1. Time is not an empirical conception. For neither coexistence nor succession would be perceived by us, if the representation of time did not exist as a foundation a priori. Without this presupposition we could not represent to ourselves that things exist together at one and the same time, or at different times, that is, contemporaneously, or in succession.
2. Time is a necessary representation, lying at the foundation of all our intuitions. With regard to phenomena in general, we cannot think away time from them, and represent them to ourselves as out of and unconnected with time, but we can quite well represent to ourselves time void of phenomena. Time is therefore given a priori. In it alone is all reality of phenomena possible. These may all be annihilated in thought, but time itself, as the universal condition of their possibility, cannot be so annulled.
3. On this necessity a priori is also founded the possibility of apodeictic principles of the relations of time, or axioms of time in general, such as: "Time has only one dimension," "Different times are not coexistent but successive" (as different spaces are not successive but coexistent). These principles cannot be derived from experience, for it would give neither strict universality, nor apodeictic certainty. We should only be able to say, "so common experience teaches us," but not "it must be so." They are valid as rules, through which, in general, experience is possible; and they instruct us respecting experience, and not by means of it.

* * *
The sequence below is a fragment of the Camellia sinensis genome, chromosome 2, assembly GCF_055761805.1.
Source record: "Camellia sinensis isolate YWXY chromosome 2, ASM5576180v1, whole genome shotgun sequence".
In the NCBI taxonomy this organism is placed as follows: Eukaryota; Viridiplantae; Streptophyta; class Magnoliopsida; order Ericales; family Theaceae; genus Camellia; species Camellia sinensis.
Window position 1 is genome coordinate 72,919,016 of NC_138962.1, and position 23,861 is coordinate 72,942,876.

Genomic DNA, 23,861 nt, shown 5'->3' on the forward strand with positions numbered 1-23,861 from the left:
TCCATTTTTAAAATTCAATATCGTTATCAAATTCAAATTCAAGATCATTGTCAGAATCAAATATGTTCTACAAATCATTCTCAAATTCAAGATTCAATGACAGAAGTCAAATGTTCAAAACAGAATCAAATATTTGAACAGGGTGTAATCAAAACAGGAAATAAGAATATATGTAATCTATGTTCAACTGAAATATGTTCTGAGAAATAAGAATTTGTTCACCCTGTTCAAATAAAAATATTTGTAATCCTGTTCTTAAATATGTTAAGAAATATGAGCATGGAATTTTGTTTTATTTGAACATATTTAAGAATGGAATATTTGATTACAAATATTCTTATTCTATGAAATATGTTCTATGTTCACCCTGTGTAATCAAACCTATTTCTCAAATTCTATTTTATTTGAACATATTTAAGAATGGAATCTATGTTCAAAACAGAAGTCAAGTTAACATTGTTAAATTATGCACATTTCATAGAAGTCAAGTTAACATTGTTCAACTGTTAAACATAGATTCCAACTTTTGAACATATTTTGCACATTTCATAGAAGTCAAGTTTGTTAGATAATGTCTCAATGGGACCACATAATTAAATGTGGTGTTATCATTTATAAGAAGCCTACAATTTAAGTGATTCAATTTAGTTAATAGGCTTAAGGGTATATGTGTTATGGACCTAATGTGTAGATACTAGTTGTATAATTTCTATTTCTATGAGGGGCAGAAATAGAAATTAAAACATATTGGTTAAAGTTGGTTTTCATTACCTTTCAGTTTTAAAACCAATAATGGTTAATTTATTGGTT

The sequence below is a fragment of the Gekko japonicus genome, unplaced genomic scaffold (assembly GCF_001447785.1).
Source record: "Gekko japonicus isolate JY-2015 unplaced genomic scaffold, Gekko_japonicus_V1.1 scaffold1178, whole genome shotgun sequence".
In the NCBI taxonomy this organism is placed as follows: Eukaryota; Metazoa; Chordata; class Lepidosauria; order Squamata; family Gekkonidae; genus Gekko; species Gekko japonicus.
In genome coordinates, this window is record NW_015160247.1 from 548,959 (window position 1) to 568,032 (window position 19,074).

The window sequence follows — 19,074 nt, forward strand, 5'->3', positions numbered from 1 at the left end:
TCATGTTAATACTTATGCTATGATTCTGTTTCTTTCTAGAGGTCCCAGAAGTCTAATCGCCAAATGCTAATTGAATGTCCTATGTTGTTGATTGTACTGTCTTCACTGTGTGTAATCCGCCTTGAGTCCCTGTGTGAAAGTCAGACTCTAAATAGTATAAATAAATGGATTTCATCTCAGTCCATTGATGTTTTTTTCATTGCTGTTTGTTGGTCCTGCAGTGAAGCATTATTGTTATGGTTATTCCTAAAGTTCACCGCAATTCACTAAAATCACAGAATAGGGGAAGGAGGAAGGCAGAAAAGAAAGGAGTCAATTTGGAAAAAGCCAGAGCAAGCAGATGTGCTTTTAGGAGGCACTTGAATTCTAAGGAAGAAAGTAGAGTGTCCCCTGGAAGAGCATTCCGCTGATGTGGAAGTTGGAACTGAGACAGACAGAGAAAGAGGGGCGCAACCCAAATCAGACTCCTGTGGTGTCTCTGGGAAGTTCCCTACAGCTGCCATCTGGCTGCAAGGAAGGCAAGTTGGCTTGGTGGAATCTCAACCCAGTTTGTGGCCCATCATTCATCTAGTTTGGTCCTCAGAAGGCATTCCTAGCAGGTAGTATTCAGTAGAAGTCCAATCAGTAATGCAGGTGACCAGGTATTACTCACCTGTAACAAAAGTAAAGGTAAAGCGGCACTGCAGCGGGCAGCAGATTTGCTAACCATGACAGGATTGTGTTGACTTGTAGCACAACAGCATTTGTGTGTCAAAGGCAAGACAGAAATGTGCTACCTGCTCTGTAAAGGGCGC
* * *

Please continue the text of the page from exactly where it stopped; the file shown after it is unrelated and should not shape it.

4. Time is not a discursive, or as it is called, general conception, but a pure form of the sensuous intuition. Different times are merely parts of one and the same time. But the representation which can only be given by a single object is an intuition. Besides, the proposition that different times cannot be coexistent could not be derived from a general conception. For this proposition is synthetical, and therefore cannot spring out of conceptions alone. It is therefore contained immediately in the intuition and representation of time.
5. The infinity of time signifies nothing more than that every determined quantity of time is possible only through limitations of one time lying at the foundation. Consequently, the original representation, time, must be given as unlimited. But as the determinate representation of the parts of time and of every quantity of an object can only be obtained by limitation, the complete representation of time must not be furnished by means of conceptions, for these contain only partial representations. Conceptions, on the contrary, must have immediate intuition for their basis.